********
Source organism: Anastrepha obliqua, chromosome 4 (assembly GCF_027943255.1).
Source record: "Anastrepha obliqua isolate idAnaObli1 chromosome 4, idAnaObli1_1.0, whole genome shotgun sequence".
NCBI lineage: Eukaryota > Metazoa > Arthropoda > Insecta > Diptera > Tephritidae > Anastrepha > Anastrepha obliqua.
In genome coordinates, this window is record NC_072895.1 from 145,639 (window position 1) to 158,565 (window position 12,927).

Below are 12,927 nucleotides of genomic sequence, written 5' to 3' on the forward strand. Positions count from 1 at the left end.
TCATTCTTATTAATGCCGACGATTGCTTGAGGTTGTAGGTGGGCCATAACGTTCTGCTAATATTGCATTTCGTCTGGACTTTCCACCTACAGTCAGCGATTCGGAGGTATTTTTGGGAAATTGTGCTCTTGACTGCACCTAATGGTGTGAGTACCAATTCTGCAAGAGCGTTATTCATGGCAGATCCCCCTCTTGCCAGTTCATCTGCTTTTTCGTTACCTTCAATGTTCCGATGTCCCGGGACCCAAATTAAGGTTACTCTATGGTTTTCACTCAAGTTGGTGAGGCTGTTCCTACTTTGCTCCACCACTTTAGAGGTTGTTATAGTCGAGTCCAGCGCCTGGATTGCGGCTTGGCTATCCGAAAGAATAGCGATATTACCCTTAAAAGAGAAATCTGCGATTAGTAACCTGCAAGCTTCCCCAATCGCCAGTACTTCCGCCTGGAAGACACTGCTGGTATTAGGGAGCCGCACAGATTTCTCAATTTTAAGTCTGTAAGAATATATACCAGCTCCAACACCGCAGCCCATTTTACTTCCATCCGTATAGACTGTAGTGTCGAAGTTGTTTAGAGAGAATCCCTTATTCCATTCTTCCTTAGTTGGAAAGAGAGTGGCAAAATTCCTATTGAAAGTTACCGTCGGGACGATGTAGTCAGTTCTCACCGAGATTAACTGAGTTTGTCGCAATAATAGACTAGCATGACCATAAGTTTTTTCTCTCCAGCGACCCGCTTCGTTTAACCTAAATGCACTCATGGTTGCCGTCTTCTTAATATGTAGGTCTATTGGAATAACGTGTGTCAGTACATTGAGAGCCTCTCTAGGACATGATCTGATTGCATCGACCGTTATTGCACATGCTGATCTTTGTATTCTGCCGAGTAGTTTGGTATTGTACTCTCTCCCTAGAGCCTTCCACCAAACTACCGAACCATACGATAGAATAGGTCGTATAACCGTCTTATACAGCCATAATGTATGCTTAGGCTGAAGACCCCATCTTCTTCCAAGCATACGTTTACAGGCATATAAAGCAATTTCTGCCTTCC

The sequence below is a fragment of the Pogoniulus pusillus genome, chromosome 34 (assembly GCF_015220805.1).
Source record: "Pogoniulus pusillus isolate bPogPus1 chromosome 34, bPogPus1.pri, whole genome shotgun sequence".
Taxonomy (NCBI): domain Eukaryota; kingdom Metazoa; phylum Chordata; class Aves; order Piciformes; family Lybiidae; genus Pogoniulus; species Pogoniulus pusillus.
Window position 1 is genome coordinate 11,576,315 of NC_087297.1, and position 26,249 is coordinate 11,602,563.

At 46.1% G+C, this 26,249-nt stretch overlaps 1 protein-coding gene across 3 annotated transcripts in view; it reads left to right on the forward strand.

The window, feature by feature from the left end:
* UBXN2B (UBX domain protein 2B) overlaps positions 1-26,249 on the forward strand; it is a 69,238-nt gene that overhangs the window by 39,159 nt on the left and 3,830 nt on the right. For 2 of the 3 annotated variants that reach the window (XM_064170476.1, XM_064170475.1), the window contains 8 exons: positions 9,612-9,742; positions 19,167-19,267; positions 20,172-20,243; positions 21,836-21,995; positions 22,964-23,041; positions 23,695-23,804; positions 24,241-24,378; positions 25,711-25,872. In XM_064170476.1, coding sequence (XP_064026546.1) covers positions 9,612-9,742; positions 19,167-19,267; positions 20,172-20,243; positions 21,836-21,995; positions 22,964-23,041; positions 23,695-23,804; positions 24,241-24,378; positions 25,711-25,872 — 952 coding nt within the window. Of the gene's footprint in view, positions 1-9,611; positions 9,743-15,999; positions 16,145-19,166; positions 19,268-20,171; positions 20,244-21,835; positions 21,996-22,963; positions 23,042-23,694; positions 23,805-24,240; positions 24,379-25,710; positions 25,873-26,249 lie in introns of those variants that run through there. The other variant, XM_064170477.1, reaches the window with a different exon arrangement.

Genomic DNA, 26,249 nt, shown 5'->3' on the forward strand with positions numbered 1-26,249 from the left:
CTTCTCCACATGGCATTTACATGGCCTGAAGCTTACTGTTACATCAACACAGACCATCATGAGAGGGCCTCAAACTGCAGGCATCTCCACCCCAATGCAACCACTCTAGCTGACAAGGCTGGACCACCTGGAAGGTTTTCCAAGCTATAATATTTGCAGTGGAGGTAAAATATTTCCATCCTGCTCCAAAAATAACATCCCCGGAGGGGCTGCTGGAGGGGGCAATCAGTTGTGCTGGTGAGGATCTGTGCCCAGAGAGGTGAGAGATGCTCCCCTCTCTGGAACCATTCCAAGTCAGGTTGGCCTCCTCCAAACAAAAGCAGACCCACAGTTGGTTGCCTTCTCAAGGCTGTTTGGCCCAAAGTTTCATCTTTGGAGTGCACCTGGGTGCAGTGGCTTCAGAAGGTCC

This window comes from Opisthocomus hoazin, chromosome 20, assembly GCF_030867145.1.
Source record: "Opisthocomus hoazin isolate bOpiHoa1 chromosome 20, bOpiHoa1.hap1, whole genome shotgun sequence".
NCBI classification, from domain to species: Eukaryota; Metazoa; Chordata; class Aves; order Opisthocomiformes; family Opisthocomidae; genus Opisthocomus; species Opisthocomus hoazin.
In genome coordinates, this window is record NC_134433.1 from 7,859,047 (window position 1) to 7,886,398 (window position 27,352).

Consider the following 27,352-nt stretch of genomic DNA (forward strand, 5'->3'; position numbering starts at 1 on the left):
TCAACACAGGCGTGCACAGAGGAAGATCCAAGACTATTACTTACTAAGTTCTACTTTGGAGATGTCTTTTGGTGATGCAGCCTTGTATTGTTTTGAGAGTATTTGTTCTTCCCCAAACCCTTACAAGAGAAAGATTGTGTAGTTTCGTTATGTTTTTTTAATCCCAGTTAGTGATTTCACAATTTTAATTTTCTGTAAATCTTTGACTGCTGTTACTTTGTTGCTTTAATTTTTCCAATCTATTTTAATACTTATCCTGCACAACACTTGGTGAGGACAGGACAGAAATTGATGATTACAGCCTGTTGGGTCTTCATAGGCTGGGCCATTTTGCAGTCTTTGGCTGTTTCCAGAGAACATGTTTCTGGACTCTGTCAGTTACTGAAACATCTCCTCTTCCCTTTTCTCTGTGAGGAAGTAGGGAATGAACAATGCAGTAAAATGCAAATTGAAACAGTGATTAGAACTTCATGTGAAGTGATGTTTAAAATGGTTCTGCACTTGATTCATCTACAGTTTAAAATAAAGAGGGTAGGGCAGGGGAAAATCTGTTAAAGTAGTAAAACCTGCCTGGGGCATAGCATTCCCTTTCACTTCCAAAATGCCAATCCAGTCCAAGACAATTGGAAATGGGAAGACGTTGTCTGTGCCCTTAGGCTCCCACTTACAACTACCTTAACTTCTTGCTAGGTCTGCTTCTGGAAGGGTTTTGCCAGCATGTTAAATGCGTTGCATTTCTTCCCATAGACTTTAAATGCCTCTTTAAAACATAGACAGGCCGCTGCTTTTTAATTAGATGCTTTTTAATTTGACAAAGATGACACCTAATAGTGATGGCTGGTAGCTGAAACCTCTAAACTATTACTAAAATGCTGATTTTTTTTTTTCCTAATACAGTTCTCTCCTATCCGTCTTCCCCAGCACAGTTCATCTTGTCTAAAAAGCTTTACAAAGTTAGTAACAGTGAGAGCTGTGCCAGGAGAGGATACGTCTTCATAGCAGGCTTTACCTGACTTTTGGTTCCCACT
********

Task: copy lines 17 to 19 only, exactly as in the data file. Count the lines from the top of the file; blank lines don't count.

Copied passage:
Source record: "Opisthocomus hoazin isolate bOpiHoa1 chromosome 20, bOpiHoa1.hap1, whole genome shotgun sequence".
NCBI classification, from domain to species: Eukaryota; Metazoa; Chordata; class Aves; order Opisthocomiformes; family Opisthocomidae; genus Opisthocomus; species Opisthocomus hoazin.
In genome coordinates, this window is record NC_134433.1 from 7,859,047 (window position 1) to 7,886,398 (window position 27,352).